Prime Minister John Key says his visit to Fiji and meeting with Fiji's Prime Minister Frank Bainimarama was not futile despite the lack of concrete gains from it.

Mr Key and Mr Bainimarama met in Suva this morning, the day after Mr Bainimarama took a broadside at New Zealand for its stance on the coup he led in 2006.

Mr Key was unable to get a commitment from Mr Bainimarama to rejoin the Pacific Islands Forum. Although lower level Fijian ministers do attend Forum meetings, Mr Bainimarama has said he will not return until New Zealand and Australia have a less influential role on it. Mr Key said he had urged Mr Bainimarama to engage at the leadership level. "We also made the point New Zealand is not going anywhere. We have significant responsibilities across the Pacific and we take those responsibilities very seriously."

Mr Key said he had tried without success to get Mr Bainimarama to lift a ban on some foreign journalists, such as TVNZ's Barbara Dreaver. On Thursday night, Mr Bainimarama had made it clear he would not revoke those bans, saying the journalists' reporting was misleading and mischievous. Mr Key said he had raised the issue of media freedom with Mr Bainimarama but did not believe Mr Bainimarama would change his mind anytime soon.


"It is in the agree to disagree camp. The main point I made is that a healthy part of any democracy is being challenged by both the Opposition and the media, that's what makes democracy stronger."

Mr Key said he was not surprised by the comments Mr Bainimarama had made criticising New Zealand for its response to the coup in his speech at the banquet, and believed he had been targeting a domestic audience. He said New Zealand did not resile from its stance and remained concerned about the fragility of democracy in the Pacific.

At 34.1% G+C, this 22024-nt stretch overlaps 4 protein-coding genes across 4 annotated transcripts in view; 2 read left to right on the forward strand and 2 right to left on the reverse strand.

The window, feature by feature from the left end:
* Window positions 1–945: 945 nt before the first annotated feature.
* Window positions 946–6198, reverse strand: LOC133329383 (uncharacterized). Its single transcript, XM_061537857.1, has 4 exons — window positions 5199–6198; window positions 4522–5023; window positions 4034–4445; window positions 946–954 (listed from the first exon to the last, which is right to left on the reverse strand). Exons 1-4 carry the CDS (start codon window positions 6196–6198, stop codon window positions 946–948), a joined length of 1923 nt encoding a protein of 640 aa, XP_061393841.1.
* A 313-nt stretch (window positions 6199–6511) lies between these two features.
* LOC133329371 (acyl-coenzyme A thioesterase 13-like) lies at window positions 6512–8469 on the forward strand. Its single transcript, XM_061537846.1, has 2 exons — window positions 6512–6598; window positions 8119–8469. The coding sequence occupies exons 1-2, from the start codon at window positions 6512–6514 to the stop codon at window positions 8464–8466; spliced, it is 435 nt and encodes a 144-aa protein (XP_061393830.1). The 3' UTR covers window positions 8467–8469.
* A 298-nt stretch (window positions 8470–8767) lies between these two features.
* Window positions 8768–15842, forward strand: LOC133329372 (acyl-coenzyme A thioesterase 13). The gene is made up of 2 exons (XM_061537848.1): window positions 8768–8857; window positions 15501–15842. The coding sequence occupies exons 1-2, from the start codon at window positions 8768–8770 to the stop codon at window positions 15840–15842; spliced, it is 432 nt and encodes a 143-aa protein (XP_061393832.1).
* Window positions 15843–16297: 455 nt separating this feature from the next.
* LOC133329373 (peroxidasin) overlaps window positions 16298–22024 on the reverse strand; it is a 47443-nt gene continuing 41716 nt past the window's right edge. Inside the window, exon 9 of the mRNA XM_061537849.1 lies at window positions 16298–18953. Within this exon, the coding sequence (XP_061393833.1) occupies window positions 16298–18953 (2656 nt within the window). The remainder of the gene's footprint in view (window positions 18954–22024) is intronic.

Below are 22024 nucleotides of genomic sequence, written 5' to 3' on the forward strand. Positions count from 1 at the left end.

"I could spend forever looking back, I just don't think that takes us where we want to go."

He did not believe his visit had been futile, saying the front page of the Fiji Times had the headline "Friends Again." "In the end, it's not just a relationship of the political leadership, it's New Zealand's relationship with the people of Fiji."

Mr Key said overall the discussions were at the stage he had expected and Mr Bainimarama had been engaging and friendly.

"I made the points I needed to make."

He had also raised Helen Clark's bid for the UN Secretary General but Mr Bainimarama had not indicated whether Fiji supported that. "We'd appreciate Fiji's support for her. But you've got to remember at the point the coup happened Helen Clark was Prime Minister so it was more intense at that point."

Mr Key said there was an enduring friendship between Fiji and New Zealand and the two countries were working together in areas such as Pacer Plus trade talks and renewable energy projects.